Friday, April 17, 2015

Baptist Hill Principal's On-the Job Behavior Needs Investigation

How could a "Star Principal" in the Charleston County School District be guilty of allowing black students to bully white and Hispanic students and teachers and keep her job?

Kala Goodwine, darling of former Superintendent Nancy McGinley, had bounced around districts from Holly Hill to Summerville, finally landing in McGinley's domain. Under her administration Goodwine was awarded a bonus during difficult financial times in CCSD because McGinley made her principal of Morningside Middle, then nominated as one of the worst schools in the nation. Thanks to Goodwine's willingness to take "combat pay" for a difficult job, McGinley later named her as principal of Baptist Hill/Middle School.

Goodwine has lost the confidence of the school's constituent board, but apparently that's not a negative with the district's Lisa Herring and James Winbush, who also got their jobs from the ex-Superintendent. Constituent boards lost any real power they had under McGinley's watch.

Haven't we been down this road before? Apparently only when pending lawsuits begin to cost the school district big bucks will the Taj Mahal pay attention.

Wednesday, April 15, 2015

Atlanta's Test Cheating and Charleston County's Principal MiShawna Moore

From an earlier posting:
Who else remembers the glory days when Sanders-Clyde made great strides in its test scores? Why, [former Superintendent] McGinley was so impressed that she made its principal head of two schools [Sanders-Clyde and the now closed Fraser] simultaneously. [McGinley] supposedly had no clue regarding the scandal that finally came out of the closet--organized changing of answers on the tests. And the principal was allowed to escape to a district in North Carolina.
Hello! This is exactly what Atlanta's school leaders were convicted of.

Before the sad results of cheating at Sanders-Clyde came to light (thanks to a state investigation, not our local district's), one local reporter lauded Principal MiShawna Moore as the "Miracle Worker":
 She obsesses about the possibility of Sanders-Clyde's scores dropping while Fraser's improve or of Fraser getting only slightly better while Sanders-Clyde's scores worsen. That thought makes her sit in her office on weekends and cry. Last year, she cried for four days when she realized Sanders-Clyde missed an excellent rating by just 33 students.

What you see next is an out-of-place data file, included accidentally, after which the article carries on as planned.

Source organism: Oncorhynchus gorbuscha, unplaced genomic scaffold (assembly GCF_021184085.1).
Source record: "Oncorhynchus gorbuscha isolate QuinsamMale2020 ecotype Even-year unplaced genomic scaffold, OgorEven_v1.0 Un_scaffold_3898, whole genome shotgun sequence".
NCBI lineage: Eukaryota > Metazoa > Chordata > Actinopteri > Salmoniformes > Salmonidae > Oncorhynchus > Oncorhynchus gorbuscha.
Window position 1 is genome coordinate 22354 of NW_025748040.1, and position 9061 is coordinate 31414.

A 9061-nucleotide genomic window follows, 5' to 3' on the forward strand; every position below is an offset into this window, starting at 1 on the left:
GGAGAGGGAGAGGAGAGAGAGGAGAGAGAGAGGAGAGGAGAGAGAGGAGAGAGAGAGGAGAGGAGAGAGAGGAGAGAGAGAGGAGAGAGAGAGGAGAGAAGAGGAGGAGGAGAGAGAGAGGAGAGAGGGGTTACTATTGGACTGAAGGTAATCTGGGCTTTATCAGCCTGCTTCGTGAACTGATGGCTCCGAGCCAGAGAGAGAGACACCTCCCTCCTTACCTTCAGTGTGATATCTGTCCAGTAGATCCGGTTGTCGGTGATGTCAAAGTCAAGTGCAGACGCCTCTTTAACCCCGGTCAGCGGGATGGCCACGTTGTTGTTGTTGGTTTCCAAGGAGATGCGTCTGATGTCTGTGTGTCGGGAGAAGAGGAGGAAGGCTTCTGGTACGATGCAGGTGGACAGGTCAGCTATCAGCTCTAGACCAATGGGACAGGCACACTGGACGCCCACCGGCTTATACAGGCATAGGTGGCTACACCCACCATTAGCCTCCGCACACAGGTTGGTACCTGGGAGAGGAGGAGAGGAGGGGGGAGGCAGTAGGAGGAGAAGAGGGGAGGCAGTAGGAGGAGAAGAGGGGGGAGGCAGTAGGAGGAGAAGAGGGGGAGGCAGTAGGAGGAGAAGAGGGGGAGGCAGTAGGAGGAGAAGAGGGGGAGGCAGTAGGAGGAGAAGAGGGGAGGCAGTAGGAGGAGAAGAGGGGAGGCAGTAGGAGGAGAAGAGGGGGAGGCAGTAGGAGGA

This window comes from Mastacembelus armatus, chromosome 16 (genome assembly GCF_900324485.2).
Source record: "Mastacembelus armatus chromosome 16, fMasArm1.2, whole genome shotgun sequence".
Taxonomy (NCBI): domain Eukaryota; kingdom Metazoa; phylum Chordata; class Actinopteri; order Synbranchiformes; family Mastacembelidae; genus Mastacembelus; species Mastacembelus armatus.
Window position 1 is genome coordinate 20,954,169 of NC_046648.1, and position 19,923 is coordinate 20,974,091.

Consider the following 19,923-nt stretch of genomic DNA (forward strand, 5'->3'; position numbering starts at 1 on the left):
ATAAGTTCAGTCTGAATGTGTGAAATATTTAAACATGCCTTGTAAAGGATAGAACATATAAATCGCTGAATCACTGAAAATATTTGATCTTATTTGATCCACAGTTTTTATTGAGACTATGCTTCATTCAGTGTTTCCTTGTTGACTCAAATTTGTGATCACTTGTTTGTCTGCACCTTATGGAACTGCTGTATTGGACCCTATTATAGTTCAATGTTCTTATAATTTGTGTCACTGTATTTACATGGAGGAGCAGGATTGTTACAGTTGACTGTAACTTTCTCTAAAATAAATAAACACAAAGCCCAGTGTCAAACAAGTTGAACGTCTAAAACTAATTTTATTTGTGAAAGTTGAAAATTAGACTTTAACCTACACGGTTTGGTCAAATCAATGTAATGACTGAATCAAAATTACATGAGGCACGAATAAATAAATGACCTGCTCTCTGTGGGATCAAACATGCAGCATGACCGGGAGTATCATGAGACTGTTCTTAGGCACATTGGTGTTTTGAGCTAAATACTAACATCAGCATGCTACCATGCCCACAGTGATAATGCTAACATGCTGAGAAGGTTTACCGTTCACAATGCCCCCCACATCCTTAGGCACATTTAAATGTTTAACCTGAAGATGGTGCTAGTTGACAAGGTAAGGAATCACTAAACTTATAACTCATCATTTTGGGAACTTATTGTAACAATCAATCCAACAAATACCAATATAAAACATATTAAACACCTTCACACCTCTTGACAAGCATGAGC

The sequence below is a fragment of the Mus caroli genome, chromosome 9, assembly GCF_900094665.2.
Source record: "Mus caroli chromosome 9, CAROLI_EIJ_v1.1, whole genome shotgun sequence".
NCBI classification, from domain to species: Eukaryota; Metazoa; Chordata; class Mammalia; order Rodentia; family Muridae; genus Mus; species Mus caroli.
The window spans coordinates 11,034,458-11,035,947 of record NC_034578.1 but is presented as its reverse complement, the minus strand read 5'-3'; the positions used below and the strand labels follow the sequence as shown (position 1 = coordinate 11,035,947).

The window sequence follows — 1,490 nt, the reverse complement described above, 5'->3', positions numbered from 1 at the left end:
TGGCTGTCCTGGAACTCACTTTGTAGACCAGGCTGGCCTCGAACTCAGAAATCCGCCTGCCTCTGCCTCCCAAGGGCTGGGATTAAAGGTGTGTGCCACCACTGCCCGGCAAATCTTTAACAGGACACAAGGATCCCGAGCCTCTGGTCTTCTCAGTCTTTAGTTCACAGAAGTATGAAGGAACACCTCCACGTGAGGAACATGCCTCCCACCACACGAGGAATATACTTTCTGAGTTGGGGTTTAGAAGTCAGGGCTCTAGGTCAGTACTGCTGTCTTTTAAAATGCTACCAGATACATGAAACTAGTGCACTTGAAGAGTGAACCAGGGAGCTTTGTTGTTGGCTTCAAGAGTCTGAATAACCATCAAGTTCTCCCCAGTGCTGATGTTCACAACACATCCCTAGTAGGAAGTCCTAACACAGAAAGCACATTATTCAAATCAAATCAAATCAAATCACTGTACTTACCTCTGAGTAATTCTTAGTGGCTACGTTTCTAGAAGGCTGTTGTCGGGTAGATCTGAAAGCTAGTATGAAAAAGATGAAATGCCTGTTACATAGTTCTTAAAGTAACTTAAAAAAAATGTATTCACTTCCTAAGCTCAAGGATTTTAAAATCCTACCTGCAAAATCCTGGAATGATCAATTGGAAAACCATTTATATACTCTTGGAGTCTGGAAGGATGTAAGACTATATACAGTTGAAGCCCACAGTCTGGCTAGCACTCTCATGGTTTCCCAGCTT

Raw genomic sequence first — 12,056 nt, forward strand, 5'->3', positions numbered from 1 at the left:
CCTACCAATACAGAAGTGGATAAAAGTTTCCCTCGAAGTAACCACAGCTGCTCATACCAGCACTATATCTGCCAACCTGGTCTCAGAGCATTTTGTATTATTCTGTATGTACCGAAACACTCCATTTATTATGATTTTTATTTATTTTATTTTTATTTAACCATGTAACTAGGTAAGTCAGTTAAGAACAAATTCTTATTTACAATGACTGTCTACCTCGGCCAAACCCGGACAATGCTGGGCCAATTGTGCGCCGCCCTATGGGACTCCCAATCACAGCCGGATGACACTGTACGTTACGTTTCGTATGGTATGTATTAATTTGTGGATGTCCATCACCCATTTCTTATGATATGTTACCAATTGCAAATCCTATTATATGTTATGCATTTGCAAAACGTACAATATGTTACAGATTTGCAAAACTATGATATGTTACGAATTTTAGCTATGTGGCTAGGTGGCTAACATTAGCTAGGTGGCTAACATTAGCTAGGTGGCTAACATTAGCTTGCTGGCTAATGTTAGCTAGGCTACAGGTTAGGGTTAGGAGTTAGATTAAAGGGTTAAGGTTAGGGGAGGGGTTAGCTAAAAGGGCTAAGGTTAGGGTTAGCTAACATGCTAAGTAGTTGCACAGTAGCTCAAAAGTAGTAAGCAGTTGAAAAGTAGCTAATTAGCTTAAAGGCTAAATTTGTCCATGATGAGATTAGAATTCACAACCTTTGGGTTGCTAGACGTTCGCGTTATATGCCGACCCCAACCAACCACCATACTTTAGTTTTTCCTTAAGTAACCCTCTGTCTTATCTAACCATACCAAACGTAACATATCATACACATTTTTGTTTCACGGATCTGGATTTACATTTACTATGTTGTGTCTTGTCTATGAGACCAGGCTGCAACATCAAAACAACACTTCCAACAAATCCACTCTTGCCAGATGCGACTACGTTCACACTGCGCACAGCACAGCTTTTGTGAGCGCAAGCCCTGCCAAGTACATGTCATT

She fears what the media and community will say about the schools, and she sees any blame as resting squarely on her shoulders. She worries about teachers feeling disappointed because they already have suffered so much scrutiny and criticism.
"Cried for four days"? Juxtapose those compliments with the expose that followed. Evidently, what she really worried about was getting caught.

She was caught but maintained her innocence.  The evidence? "The state released Palmetto Achievement Challenge Test results [in 2009] that showed massive drops in test scores at Sanders-Clyde, a high-poverty downtown school previously recognized for its students' impressive achievement. The test score decline coincided with stringent district oversight of the school's testing, a first for the school." Moore claimed that decline occurred because strangers were in the classroom. Yeah, right.

Whatever happened to MiShawna Moore? After about a year in North Carolina she, believe it or not, returned to Atlanta, where she grew up. You can't make this stuff up.

Here's a recent bio:
Dr. MiShawna Moore joined Families First in November 2011, as the Program Coordinator for School Success. Prior to coming to Families First, MiShawna served as an Assistant Superintendent of Curriculum and Instruction, a principal, and teacher, where she earned “Teacher of the Year” and the “Community Motivator Award”. Since returning to Atlanta in 2010, MiShawna has mentored several pre-service teachers, taught parenting classes in the community and volunteered with numerous agencies. MiShawna holds a Doctorate degree in Educational Leadership from Walden University, where she concentrated in Teacher Leadership, and holds three Master level degrees in PK-8 Education, Educational Administration and Supervision and Higher Education and Administration.